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S Afr Med J. 2007 Sep;97(9):853-7.

Lost to follow up: contributing factors and challenges in South African patients on antiretroviral therapy.

Author information

  • 1Clinical HIV Research Unit, Department of Medicine, University of the Witwatersrand. mhairi.maskew@righttocare.org

Abstract

BACKGROUND:

Patients who do not return for follow-up at clinics providing comprehensive HIV/AIDS care require special attention. This is particularly true where resources are limited and clinic loads are high. Themba Lethu Clinic at Helen Joseph Hospital in Johannesburg is a facility supported by PEPFAR funding through Right to Care (Grant CA-574-A-00-02-00018); more than 800 HIV/AIDS patients are seen there each week. Data on a sample of patients who failed to return for follow-up were analysed to identify the causes and to plan strategies to overcome the problem.

METHODS:

A group of 182 patients who missed follow-up appointments at the clinic were identified. Their files were examined to identify possible contributing factors. The patients were then contacted telephonically and asked their reasons for non-attendance.

RESULTS:

Results show that the leading cause of failure to follow up was financial (34% of patients). Patients cited transport costs and having to pay to open a file at each visit as the biggest monetary obstacles to obtaining treatment. Fifty-five per cent of patients lost to follow-up showed an improvement in CD4 count on treatment. Death accounted for 27% of the patients lost to follow-up and the mean ( +/- standard deviation (SD)) duration of treatment in this group was only 8 ( +/- 6) weeks. Of the patients in this group who had been seen at 4 months, 60% had failed to respond to treatment. The mean duration of ARV treatment before being lost to follow-up was 21 ( +/- 28) weeks. The mean CD4+ count was 92 ( +/- 74.5) cells/ microl and the mean number of visits was 3.33 ( +/- 2.17). Seventy-four per cent of the patients were on regimen 1A, and only 1 cited side-effects of medication as a reason for not returning.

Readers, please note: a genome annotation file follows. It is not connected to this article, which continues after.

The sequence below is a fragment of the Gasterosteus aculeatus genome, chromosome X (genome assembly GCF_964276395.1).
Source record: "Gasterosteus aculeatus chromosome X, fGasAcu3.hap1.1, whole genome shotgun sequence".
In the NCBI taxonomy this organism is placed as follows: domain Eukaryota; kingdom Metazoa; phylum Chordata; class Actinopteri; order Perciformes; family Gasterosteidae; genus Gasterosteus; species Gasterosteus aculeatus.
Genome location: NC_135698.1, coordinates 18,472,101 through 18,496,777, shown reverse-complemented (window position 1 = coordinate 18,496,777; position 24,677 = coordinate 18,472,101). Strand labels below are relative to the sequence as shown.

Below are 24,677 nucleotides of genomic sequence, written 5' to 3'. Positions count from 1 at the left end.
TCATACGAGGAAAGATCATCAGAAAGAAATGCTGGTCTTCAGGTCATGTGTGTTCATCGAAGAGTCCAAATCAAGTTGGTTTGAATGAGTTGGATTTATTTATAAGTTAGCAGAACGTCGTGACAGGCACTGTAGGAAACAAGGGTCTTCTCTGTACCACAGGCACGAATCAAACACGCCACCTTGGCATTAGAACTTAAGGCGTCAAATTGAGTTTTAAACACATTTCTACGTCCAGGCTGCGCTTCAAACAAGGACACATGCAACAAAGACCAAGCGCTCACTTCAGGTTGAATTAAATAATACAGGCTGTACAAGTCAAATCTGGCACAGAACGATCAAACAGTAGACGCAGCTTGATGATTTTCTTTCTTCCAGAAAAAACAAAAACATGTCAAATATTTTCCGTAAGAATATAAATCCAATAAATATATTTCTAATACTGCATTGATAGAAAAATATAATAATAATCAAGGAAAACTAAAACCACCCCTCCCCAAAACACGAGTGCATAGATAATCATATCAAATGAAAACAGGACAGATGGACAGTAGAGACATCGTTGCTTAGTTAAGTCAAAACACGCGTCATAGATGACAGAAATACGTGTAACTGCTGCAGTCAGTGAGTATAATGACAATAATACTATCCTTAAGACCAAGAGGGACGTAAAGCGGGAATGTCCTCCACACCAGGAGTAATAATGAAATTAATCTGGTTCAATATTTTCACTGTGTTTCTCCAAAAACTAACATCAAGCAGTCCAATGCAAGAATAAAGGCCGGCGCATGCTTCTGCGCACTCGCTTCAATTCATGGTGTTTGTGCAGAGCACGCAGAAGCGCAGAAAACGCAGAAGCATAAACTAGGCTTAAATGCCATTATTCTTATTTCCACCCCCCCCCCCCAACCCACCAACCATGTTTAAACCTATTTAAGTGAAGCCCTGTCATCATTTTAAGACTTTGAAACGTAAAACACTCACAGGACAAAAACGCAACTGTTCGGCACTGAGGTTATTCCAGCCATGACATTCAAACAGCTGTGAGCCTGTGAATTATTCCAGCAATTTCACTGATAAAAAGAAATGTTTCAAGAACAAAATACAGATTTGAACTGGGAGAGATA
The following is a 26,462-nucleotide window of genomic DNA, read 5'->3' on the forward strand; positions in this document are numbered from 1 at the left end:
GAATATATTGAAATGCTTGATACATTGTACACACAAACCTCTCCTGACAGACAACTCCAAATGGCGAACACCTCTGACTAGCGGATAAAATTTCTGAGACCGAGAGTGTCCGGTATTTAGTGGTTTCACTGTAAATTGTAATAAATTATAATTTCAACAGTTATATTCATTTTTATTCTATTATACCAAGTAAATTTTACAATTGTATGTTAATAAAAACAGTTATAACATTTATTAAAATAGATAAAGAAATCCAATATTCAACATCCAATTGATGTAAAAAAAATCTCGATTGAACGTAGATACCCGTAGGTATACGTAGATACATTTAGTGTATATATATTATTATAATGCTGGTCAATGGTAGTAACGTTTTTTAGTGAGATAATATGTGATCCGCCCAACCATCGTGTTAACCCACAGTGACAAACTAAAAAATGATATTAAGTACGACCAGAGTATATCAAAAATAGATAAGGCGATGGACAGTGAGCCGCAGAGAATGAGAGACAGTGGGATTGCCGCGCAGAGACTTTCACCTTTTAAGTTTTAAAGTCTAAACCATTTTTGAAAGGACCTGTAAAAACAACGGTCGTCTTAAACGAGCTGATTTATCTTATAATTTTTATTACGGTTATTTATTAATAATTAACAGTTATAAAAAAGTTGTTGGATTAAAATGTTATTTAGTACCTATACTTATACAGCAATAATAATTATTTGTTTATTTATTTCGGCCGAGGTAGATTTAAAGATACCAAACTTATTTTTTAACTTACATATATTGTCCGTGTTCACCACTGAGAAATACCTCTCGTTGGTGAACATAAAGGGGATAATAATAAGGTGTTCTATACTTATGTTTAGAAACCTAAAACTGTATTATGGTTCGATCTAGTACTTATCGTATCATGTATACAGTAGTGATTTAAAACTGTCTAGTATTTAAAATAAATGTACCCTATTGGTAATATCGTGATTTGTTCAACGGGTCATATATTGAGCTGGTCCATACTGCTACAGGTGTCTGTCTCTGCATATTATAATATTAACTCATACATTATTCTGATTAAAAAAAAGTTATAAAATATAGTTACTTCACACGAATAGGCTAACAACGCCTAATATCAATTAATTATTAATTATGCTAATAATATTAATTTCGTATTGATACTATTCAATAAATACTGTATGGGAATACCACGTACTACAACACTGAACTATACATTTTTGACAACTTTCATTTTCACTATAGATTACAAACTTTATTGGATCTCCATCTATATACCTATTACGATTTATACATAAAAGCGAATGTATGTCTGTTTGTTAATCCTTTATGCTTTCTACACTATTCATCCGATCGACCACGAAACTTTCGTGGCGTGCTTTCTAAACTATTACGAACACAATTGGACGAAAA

CONCLUSIONS:

This study highlighted financial difficulty as the major obstacle to obtaining treatment. There is evidence in support of providing ARV treatment free of charge to HIVpositive patients who qualify, as occurs in other provinces in South Africa. It is also suggested that providing ARV therapy at more local clinics in the community would make treatment more accessible. Provision of several months' supply of medicines per visit would help to reduce transport costs and minimise patient expenditure. These interventions may reduce the incidence of patients lost to follow-up in this community.

PMID:
17985056
[PubMed - indexed for MEDLINE]
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